Thursday, February 13, 2020

Accounting For Financial Instruments For Securities and Investment Term Paper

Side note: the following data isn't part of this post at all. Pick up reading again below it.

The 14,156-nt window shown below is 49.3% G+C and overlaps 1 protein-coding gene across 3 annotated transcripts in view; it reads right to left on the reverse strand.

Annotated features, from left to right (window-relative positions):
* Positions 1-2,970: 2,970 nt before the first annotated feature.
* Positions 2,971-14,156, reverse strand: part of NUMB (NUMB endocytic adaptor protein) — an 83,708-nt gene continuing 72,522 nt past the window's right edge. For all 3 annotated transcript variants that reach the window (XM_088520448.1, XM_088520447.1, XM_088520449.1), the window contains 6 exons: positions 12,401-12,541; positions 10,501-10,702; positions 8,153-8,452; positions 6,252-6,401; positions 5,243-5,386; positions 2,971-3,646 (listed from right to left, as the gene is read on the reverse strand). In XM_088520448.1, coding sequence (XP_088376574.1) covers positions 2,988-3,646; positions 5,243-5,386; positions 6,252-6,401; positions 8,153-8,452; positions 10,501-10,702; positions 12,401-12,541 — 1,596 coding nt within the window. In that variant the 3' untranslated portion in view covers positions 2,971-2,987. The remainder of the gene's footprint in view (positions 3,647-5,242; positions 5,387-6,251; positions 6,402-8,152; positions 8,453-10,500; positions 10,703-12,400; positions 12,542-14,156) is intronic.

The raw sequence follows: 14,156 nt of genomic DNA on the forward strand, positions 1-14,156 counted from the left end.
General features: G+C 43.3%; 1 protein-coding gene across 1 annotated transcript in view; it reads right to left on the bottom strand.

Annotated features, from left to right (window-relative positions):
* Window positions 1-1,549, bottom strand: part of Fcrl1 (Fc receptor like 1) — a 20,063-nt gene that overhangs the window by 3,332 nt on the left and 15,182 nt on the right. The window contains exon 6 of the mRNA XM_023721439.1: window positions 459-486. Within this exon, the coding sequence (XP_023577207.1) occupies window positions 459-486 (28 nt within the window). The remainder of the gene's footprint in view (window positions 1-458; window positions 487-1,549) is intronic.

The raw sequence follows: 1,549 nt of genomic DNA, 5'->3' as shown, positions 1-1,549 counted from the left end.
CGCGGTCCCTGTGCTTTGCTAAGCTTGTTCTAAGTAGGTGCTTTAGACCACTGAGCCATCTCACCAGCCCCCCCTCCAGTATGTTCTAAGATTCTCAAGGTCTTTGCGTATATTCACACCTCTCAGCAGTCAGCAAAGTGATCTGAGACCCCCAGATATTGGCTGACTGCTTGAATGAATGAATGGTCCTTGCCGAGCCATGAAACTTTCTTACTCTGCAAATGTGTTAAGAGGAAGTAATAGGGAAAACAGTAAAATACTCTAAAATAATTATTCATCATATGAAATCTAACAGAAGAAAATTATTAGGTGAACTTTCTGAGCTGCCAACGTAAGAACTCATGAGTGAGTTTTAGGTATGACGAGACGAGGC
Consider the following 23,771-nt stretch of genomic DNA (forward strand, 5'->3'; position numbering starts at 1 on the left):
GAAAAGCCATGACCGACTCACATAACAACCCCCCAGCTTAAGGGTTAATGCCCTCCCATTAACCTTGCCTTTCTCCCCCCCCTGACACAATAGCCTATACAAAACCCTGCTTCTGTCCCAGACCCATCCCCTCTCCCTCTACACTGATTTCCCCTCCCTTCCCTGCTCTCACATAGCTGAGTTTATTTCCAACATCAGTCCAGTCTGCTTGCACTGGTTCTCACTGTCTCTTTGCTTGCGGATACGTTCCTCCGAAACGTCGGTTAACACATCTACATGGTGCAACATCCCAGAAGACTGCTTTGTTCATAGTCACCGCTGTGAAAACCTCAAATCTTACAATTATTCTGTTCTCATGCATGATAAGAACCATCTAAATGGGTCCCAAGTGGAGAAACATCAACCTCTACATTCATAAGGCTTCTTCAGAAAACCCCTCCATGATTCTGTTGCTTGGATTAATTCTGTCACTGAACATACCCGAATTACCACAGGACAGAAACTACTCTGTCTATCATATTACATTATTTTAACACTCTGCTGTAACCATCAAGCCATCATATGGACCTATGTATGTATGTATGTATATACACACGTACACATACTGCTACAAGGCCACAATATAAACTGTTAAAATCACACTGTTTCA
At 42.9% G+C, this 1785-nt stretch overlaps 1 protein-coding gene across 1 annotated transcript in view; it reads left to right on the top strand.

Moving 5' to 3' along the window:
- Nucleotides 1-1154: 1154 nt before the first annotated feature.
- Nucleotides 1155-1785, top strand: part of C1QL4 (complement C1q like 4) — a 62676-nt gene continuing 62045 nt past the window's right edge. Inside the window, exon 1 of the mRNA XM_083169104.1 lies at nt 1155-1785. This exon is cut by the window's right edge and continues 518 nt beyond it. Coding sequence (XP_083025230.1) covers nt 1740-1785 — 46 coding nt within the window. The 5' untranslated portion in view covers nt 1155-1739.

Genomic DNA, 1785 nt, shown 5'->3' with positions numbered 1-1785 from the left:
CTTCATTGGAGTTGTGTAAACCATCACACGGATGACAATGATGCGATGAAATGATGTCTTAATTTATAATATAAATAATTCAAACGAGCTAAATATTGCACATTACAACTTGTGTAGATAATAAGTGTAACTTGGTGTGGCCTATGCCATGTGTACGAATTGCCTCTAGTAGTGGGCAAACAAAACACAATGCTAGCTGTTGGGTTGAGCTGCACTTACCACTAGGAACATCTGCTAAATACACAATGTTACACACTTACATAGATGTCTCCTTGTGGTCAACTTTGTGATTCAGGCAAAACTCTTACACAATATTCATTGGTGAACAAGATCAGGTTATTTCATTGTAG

Accounting For Financial Instruments For Securities and Investment Companies and Banking Institutions - Term Paper Example In particular, the use of the SFAS 157 accounting policy differs in its application for the banking industry and investment companies. Recent bouts of credit crises have ended in lasting implications in which financial instruments have stringent regulations. International accounting standards demand that certain procedures get disclosure in the accounting and valuation of financial instruments and securities. The standards are highly specific on fair value measurements for different classes of financial instruments. The objective of this report is to debate the differences in accounting for financial instruments and securities in investment companies and banking corporations with regard to SFAS 175 (ASC 820-20). Advancements in economic perspectives are responsible for the unprecedented increase in the use of financial instruments. Therefore, accounting regulations bodies have had to come up with policy guidelines to keep pace with these changes. Policy changes in regulation of finan cial instruments will continue to affect the industry for many years to come. An intriguing and somewhat challenging issue pertaining to the use of financial instruments and securities is the difference in their usage across a range of industries. SFAS 157, on fair value measurements, seeks to fill this important role and resolve any obstructing issues. This paper discusses how the financial reporting standard varies for the investment and the banking industries. SFAS 157 (ASC 820-10) Fair Value Measurements The fair value measurement standard, which came into force in 2006, seeks to provide a unified framework that offers greater consistency in application of fair value measurement guidelines (J.P. Morgan, 2).SFAS 157, Fair Value Measurement, defines fair value, outlines a framework for its measurement through levels, and expands disclosures relating to fair value. The accounting statement provides a major pronouncement to the measurement of fair value for financial instruments, an d its effects spread to several corporate entities. The broad mandate of the SFAS 157 is to increase disclosure requirements for fair value measurements. IFRS standards require that the measure on securities be at fair value. Previously, accounting regulations on measurement of value for financial instruments were scattered and inconsistent, and the Fair Value Measurements guidelines’ intention was to lay a foundation for all fair value measurements, disambiguate the term ‘fair value’, and enhance disclosures falling under the fair value categorization (Deloitte, 7). To some extent, the disclosure of the financial instrument values and particularly securities differs with the industry type, notably for the banking and the investment industry. Terms on Fair Value Measurement In SFAS 157, fair value is the price at which an asset is saleable or transferrable between participants in the market at the date the measurement takes place (J.P. Morgan, 3). Inputs can eith er be observable and unobservable, where the observable inputs are indicative of the market conditions and the unobservable inputs indicate the company’s perspective on the price of an asset. An active market is one where daily price is obtainable and the fair value is easy to obtain without reliance on forecasting models or other forms of adjustments. Accounting for Financial Instruments and Securities Financial instruments are negotiable cash instruments with a certain financial worth. Financial instruments give an entity the right to receive or the commitment to provide cash or another financial instru

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